Symptomatic infection-blocking vaccine
With a vaccine that blocks only symptomatic infection, the effect of 50% coverage beginning January 15, using the ten-phase strategy, is estimated to be capable of reducing the death toll by 40%, compared to 32% with unprioritized roll-out strategies. Suppose the coverage under the ten-phase strategy is 89% with a single dose. In that case, the estimated reduction is 50% and 66%, respectively, for a vaccine that blocks only symptomatic disease and one which prevents infection as well.
With these findings as a basis, high-risk groups should be prioritized. With a delayed roll-out in February 2021, at only 50% uptake, giving the vaccine to those over 65 and those at high risk may prevent about 17,000 deaths in excess of a non-prioritized schedule.
Delay in roll-out is the deadliest parameter
On the other hand, the single factor associated with a more significant number of deaths in both the USA and Europe is a delay in vaccine roll-out, compared to either poorly prepared or executed prioritization plans or unwillingness to take the vaccine.
At this point, thousands of deaths are occurring daily in these countries. As new variants begin to take over in many of these regions, with even greater transmissibility, the process of ensuring that vaccination reaches susceptible people before the virus does is the greatest challenge. This is more so because, in contrast to preventive seasonal influenza campaigns, which occur before the influenza virus begins to circulate freely, COVID-19 vaccination is emerging on a stage where the causative virus, severe acute respiratory syndrome coronavirus 2 (SARS-CoV-2), is in full cry already.
Single-dose expanded programs
Some immunization programs have chosen to expand the reach of the first dose of the vaccine rather than complete the two-dose regimen in as many people as possible. The hope is that the partial immunity elicited by the first dose will still be more effective in reducing the number of deaths, compared to achieving much higher immunity in half the number of people.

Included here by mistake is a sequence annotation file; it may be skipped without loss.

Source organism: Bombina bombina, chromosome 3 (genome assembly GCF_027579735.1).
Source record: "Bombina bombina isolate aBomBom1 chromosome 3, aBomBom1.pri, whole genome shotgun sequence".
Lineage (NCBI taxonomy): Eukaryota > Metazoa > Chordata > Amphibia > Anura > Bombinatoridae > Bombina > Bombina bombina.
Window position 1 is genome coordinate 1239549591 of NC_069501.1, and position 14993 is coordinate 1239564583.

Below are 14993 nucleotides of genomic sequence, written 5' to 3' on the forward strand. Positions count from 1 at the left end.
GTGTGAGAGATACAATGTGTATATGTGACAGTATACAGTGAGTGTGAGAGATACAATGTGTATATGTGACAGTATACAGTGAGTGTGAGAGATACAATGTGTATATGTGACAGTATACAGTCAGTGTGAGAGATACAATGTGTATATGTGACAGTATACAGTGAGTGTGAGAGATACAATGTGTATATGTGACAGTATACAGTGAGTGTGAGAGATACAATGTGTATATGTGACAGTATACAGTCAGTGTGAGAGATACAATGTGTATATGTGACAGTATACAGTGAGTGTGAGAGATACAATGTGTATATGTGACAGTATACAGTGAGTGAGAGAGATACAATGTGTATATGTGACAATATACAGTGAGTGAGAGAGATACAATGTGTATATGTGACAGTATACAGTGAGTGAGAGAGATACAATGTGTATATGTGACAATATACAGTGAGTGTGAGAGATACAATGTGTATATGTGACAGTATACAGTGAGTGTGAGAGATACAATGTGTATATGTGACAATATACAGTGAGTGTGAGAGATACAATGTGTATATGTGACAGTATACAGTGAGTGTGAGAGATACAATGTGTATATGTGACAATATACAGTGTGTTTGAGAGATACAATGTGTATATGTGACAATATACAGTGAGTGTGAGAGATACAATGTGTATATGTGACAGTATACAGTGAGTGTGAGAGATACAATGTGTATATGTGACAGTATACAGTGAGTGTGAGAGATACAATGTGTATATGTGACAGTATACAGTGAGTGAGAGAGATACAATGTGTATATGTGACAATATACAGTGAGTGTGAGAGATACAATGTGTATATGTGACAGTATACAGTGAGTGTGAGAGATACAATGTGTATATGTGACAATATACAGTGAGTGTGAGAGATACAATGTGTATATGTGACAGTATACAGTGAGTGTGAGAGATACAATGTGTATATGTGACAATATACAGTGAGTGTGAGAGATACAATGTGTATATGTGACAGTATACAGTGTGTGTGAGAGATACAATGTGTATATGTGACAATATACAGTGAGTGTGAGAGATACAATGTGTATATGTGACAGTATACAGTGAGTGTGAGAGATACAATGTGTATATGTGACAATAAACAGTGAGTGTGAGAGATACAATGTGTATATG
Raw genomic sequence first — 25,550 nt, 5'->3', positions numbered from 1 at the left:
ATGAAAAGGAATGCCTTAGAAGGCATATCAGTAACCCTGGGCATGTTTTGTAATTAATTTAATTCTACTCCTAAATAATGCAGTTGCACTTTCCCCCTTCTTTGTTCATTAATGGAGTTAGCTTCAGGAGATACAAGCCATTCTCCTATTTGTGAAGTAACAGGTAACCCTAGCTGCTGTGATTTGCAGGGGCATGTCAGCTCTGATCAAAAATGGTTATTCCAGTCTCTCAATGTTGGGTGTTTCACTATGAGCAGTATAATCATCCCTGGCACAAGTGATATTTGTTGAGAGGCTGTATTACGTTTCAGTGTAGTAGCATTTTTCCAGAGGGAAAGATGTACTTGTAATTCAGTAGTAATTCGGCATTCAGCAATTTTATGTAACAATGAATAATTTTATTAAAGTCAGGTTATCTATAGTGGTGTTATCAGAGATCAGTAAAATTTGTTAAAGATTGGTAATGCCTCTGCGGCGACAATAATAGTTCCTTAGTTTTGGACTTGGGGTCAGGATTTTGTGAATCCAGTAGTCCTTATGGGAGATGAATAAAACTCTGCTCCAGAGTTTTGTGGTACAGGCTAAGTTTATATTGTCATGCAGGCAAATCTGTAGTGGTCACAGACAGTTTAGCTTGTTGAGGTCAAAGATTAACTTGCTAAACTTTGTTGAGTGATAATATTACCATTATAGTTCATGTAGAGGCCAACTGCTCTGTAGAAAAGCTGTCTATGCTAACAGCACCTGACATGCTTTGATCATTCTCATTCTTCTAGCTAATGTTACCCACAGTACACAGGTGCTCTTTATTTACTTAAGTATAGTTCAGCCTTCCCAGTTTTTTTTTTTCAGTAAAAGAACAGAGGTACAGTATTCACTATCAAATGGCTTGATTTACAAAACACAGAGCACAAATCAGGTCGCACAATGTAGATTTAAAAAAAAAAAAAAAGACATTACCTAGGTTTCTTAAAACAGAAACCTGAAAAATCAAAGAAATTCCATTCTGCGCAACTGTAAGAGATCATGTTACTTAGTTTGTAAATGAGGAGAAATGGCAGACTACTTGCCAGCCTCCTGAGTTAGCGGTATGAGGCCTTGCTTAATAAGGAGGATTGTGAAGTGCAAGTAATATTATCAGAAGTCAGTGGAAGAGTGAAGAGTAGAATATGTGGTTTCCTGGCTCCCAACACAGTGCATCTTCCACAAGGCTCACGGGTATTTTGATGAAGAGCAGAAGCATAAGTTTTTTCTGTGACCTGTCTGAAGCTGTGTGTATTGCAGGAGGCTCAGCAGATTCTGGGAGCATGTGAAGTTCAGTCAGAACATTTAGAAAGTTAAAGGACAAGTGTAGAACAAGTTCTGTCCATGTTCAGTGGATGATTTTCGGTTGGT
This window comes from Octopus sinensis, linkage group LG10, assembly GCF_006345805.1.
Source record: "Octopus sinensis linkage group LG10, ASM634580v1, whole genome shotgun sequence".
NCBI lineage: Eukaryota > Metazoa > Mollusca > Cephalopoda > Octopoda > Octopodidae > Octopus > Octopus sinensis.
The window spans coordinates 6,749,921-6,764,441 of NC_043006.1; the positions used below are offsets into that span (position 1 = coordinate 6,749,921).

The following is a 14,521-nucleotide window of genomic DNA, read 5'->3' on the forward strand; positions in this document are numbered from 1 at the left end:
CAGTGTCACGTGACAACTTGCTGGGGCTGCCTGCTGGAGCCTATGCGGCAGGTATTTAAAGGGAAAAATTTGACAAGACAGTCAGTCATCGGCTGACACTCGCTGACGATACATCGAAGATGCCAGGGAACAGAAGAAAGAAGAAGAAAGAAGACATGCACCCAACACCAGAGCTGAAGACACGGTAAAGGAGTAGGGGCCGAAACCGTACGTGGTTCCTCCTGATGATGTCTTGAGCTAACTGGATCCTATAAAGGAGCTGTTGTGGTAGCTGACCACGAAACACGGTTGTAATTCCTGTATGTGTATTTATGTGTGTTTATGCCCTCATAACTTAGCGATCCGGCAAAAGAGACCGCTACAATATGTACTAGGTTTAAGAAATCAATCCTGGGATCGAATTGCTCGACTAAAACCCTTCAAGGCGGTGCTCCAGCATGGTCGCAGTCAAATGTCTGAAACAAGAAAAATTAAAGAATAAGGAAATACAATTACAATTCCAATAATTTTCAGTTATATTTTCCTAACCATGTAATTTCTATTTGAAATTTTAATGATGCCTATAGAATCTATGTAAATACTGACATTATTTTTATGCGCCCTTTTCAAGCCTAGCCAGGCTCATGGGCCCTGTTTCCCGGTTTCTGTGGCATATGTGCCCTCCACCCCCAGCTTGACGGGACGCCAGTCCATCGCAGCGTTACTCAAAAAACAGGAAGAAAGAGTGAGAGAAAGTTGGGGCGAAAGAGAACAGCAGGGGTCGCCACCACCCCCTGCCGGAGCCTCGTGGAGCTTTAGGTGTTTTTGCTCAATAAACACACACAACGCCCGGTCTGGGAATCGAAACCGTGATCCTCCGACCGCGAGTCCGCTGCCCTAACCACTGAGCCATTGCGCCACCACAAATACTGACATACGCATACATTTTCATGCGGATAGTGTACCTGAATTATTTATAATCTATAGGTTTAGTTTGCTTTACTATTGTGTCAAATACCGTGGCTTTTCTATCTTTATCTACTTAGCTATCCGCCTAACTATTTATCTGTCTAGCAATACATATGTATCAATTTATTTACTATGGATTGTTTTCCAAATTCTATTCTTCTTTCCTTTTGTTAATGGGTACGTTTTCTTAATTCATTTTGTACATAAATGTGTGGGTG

However, the USA has expressed disagreement with this approach, due to the absence of any clinical trial data demonstrating the utility of a single-dose regimen. It is against this background that the current study models a situation in which providing just one dose of either type of vaccine, at 80% efficacy, would probably prevent more deaths than insisting on two doses for all participants.
What are the implications?
The researchers point out that more information must be gathered about vaccine efficacy following single-dose trials since more assumptions are being made about the type of onset, the duration of immunity, and the eventual outcome of vaccination, whether prevention of infection, symptomatic disease, or any combination of both. The actual performance of the model also depends on the susceptible fraction of the population, the changes in the behavior of the people over time or following vaccination,
However, the study strongly suggests that distributing vaccines by priority should not slow down the roll-out, as has been seen in the USA.
The researchers describe their plan: “Our projections suggest two immediate strategies to amplify the impact of COVID-19 vaccines in the US––hybrid distributions that combine active outreach to priority groups with passive distribution to the general public and foregoing plans to hold second doses in reserve.”
medRxiv publishes preliminary scientific reports that are not peer-reviewed and, therefore, should not be regarded as conclusive, guide clinical practice/health-related behavior, or treated as established information.